Sep. 4, 2002 BOSTON –– A diet high in starchy foods such as potatoes, rice and white bread may increase the risk of pancreatic cancer in women who are overweight and sedentary, according to a new study by Dana-Farber Cancer Institute, Brigham and Women's Hospital and Harvard School of Public Health researchers.
Published in the Sept. 4 issue of the Journal of the National Cancer Institute, the study suggests that excess insulin – a substance used by the body to process the sugar in foods – can promote the development of pancreatic cancer.
Nearly 30,000 men and women in the United States are diagnosed with pancreatic cancer each year, and an equal number die from it. Pancreatic cancer typically is highly aggressive and is one of the least-curable malignancies. Only four percent of the people with pancreatic cancer are alive five years after diagnosis.
"Our findings add to the growing body of evidence that suggests that insulin may have a role in the development of pancreatic cancer," explains senior author Charles Fuchs, MD, of Dana-Farber. "Further research is needed, however, to track the connection in more detail."
Earlier laboratory studies have demonstrated that insulin encourages the growth of pancreatic cancer cells. Other studies have shown that people who are obese, physically inactive or have adult-onset diabetes mellitus tend to be "insulin resistant," causing them to produce larger-than-normal amounts of insulin to compensate and putting themselves at greater risk for pancreatic cancer. The new study explored whether women whose diets are heavy in foods that increase insulin production are likewise at elevated risk for pancreatic cancer.
"Historically, cigarette smoking had been the only proven risk factor for developing pancreatic cancer," says the study's lead author, Dominique Michaud, ScD, of the National Cancer Institute, who initiated the research while at Harvard School of Public Health. "We're working to determine whether there are dietary or behavioral risk factors – ones that can be modified. At the same time, we hope to learn more about the basic biology of the disease."
The researchers reasoned that if insulin fuels the growth of pancreatic cancer, then foods that prompt the body to produce large amounts of insulin should be associated with a greater occurrence of the disease. Knowing that the body uses insulin to burn sugar, the researchers focused on foods that raise blood levels of glucose, a sugar that is a main energy source for cells.
Data for the study came from the Nurses' Health Study, a project at Brigham and Women's Hospital that tracks health information on female nurses across the country. The researchers reviewed the dietary records of nearly 89,000 nurses to measure their intake of sucrose (the type of sugar in candy), fructose (the sugar in fruit juices and honey) and carbohydrates.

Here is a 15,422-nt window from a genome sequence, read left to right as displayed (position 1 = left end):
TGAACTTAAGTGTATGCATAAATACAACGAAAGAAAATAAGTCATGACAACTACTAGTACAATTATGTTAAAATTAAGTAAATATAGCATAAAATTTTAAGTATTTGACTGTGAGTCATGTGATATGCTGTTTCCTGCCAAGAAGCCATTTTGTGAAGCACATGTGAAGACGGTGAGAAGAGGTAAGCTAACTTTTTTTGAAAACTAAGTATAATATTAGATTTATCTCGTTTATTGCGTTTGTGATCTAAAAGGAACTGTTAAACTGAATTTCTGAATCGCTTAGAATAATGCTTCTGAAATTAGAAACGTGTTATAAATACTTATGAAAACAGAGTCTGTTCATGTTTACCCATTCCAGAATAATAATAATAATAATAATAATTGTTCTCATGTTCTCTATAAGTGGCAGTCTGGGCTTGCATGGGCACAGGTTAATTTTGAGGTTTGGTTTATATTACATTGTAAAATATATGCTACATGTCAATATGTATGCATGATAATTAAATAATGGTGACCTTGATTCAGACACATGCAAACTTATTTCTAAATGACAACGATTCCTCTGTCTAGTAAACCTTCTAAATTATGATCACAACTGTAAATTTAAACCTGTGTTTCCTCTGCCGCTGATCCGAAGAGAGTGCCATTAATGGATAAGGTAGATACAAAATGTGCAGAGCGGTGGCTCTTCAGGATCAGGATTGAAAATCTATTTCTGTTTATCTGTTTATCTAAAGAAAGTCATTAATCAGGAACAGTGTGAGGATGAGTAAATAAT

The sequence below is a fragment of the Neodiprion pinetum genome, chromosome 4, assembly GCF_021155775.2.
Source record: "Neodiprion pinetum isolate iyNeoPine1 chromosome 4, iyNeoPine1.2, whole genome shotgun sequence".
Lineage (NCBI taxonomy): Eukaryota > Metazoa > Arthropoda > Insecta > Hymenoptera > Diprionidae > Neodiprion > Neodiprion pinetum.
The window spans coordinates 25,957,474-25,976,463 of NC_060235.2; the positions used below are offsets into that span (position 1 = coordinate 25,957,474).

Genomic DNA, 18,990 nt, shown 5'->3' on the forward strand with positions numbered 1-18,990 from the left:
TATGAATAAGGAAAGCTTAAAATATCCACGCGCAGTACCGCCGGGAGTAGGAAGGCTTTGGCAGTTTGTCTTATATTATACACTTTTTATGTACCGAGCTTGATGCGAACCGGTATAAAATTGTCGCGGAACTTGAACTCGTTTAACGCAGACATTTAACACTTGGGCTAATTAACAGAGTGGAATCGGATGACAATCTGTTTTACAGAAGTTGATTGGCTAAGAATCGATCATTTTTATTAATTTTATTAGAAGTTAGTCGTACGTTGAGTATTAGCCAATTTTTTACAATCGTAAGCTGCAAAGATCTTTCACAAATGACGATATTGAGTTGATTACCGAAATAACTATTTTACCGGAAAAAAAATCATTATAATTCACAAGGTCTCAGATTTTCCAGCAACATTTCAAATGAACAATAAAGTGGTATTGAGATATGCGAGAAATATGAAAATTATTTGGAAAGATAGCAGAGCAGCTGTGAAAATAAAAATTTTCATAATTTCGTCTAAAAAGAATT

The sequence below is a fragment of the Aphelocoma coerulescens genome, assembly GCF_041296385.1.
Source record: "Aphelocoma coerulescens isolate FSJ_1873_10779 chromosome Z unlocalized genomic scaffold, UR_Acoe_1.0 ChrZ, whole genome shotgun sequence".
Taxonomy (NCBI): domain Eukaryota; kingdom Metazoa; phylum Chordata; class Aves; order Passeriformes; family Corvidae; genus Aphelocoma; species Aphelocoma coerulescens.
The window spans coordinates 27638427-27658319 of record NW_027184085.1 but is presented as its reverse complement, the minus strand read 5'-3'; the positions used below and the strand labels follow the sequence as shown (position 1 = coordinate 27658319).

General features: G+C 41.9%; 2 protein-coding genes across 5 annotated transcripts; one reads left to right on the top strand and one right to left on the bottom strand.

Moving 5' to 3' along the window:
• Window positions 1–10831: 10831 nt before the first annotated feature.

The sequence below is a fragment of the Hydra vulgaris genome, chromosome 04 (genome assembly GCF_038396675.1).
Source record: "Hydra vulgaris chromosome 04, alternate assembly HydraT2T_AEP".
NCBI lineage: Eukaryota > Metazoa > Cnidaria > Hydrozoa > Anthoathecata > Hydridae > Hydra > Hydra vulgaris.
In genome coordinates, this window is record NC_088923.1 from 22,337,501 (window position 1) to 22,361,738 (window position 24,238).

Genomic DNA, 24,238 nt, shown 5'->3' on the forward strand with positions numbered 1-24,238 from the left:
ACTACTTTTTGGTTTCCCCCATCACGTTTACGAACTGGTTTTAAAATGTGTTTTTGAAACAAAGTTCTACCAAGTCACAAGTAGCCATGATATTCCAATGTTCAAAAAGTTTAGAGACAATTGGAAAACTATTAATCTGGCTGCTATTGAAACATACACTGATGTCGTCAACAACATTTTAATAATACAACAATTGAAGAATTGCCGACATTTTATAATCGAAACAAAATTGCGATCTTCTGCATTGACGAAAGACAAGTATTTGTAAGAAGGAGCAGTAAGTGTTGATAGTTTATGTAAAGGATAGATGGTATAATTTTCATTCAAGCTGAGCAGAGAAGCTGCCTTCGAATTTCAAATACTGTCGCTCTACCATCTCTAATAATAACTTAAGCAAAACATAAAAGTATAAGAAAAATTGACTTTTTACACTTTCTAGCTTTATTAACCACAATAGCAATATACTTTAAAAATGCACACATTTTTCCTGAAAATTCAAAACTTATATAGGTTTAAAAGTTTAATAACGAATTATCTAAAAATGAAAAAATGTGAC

The researchers also calculated the amount of glucose-stimulating foods (known as the "glycemic load") every study participant consumed. Each type of food increases glucose levels by a different amount. The ability of carbohydrate-containing foods to boost glucose – and thereby insulin – levels is known as the "glycemic index." Starchy foods such as potatoes, white rice, and white or rye bread – all staples of the American diet – have high glycemic indexes.
The researchers found that women who were significantly overweight and physically inactive (and whose levels of glucose and insulin were therefore already above normal) were more than two-and-a-half times more likely to develop pancreatic cancer if they had a high glycemic load than if they had a low glycemic load. Interestingly, a high glycemic load did not increase pancreatic cancer risk among women who were lean and physically fit.
An analysis of pancreatic cancer rates in all of the women in the study showed that women who had high glycemic loads were 53 percent more likely to develop pancreatic cancer than were those with low loads. Women who consumed large amounts of fructose had a 57 percent greater risk of pancreatic cancer. The researchers note that neither of these trends reached the level of statistical significance due to the limited number of cancer cases in each category.
Although the study involved only women, the researchers point out that is no reason to think that the findings do not apply equally to men.
"The take-home message for women who are overweight and sedentary is that a diet high in starchy foods may increase their risk of pancreatic cancer," says Fuchs. "Substituting less starchy vegetables such as broccoli for potatoes and rice and snacking on fruit are some simple steps that they can take to reduce this potentially serious health risk."
Co-authors of the study include researchers at Brigham and Women's Hospital and the Harvard School of Public Health.
The study was supported by the National Cancer Institute and the National Institute of Diabetes and Digestive and Kidney Diseases.
Dana-Farber Cancer Institute (http://www.dana-farber.org) is a principal teaching affiliate of the Harvard Medical School and is among the leading cancer research and care centers in the United States. It is a founding member of the Dana-Farber/Harvard Cancer Center (DF/HCC), designated a comprehensive cancer center by the National Cancer Institute.
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